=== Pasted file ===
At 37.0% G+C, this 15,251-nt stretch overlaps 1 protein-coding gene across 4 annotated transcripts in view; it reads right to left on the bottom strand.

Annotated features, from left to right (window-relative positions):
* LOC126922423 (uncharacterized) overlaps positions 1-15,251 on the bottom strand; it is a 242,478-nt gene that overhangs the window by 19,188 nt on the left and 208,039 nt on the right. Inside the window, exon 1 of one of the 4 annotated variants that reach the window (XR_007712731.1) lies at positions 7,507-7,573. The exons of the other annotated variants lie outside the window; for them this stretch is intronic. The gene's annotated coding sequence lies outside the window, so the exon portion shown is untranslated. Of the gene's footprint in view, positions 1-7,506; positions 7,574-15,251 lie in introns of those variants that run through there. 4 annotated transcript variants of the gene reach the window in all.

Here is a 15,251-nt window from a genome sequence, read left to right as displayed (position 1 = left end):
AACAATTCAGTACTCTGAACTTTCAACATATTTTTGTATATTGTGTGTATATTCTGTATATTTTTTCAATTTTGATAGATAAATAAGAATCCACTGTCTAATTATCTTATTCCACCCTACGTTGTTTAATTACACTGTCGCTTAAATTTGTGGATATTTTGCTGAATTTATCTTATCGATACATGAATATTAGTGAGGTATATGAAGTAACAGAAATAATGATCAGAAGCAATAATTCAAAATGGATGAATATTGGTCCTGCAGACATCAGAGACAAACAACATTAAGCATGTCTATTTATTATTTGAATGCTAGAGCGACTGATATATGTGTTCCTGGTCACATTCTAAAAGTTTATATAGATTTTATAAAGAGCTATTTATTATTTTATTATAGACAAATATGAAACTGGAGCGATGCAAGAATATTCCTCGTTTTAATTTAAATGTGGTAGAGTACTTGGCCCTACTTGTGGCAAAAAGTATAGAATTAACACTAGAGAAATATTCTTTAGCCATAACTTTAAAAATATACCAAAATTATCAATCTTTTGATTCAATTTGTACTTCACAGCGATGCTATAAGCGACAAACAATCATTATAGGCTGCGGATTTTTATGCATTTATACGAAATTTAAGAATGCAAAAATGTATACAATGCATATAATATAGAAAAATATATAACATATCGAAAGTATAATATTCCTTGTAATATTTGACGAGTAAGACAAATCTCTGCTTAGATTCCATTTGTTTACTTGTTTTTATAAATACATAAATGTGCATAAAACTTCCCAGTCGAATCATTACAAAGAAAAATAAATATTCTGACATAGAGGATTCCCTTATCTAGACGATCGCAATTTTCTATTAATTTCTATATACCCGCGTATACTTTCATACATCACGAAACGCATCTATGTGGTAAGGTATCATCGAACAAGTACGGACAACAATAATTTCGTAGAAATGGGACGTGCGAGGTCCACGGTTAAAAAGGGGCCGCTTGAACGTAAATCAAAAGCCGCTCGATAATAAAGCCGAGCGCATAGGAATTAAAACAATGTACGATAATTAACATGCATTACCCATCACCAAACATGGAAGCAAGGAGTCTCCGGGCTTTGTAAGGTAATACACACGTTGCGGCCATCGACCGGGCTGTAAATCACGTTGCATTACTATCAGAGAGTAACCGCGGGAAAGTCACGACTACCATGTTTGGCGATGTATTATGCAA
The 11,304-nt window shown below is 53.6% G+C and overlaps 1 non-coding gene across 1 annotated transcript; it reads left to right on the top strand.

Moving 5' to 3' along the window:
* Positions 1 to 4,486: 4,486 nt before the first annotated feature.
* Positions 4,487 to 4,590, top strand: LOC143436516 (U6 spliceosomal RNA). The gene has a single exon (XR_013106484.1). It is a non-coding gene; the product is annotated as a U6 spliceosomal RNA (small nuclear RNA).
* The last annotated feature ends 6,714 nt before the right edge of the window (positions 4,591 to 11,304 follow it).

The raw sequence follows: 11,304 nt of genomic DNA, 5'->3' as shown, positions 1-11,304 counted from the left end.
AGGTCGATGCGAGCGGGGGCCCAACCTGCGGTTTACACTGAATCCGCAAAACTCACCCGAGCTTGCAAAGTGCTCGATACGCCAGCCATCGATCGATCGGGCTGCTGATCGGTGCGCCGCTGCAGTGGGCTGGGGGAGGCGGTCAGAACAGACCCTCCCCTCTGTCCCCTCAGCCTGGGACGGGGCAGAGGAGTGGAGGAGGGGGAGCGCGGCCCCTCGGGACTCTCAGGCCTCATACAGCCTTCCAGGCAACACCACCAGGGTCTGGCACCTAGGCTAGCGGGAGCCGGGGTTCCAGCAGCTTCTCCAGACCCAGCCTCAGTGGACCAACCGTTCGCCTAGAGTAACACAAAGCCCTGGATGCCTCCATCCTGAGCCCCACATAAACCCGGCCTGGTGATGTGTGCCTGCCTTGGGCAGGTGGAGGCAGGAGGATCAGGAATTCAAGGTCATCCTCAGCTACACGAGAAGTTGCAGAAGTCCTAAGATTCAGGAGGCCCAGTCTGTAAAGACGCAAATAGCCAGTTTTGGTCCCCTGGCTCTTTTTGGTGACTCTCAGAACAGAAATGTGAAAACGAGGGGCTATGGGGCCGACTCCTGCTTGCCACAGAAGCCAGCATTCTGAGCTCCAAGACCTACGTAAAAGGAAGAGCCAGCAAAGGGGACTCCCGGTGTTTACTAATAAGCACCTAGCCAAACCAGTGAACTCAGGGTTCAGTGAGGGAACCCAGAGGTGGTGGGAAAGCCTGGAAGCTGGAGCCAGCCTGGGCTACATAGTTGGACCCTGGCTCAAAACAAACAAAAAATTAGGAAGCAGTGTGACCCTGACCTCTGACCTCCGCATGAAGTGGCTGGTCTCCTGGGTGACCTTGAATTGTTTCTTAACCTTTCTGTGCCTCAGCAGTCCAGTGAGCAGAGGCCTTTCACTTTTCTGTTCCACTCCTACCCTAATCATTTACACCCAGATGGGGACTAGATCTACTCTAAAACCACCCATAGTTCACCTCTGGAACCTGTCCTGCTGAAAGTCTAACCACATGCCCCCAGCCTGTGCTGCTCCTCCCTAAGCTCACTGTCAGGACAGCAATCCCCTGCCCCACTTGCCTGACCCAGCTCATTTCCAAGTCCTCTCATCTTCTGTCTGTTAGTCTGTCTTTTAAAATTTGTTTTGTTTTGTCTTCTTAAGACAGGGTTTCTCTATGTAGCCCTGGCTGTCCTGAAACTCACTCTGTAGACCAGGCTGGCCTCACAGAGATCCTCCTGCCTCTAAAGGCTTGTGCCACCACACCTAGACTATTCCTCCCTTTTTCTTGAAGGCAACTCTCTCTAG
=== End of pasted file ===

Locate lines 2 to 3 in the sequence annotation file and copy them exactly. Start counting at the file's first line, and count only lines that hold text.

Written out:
Annotated features, from left to right (window-relative positions):
* LOC126922423 (uncharacterized) overlaps positions 1-15,251 on the bottom strand; it is a 242,478-nt gene that overhangs the window by 19,188 nt on the left and 208,039 nt on the right. Inside the window, exon 1 of one of the 4 annotated variants that reach the window (XR_007712731.1) lies at positions 7,507-7,573. The exons of the other annotated variants lie outside the window; for them this stretch is intronic. The gene's annotated coding sequence lies outside the window, so the exon portion shown is untranslated. Of the gene's footprint in view, positions 1-7,506; positions 7,574-15,251 lie in introns of those variants that run through there. 4 annotated transcript variants of the gene reach the window in all.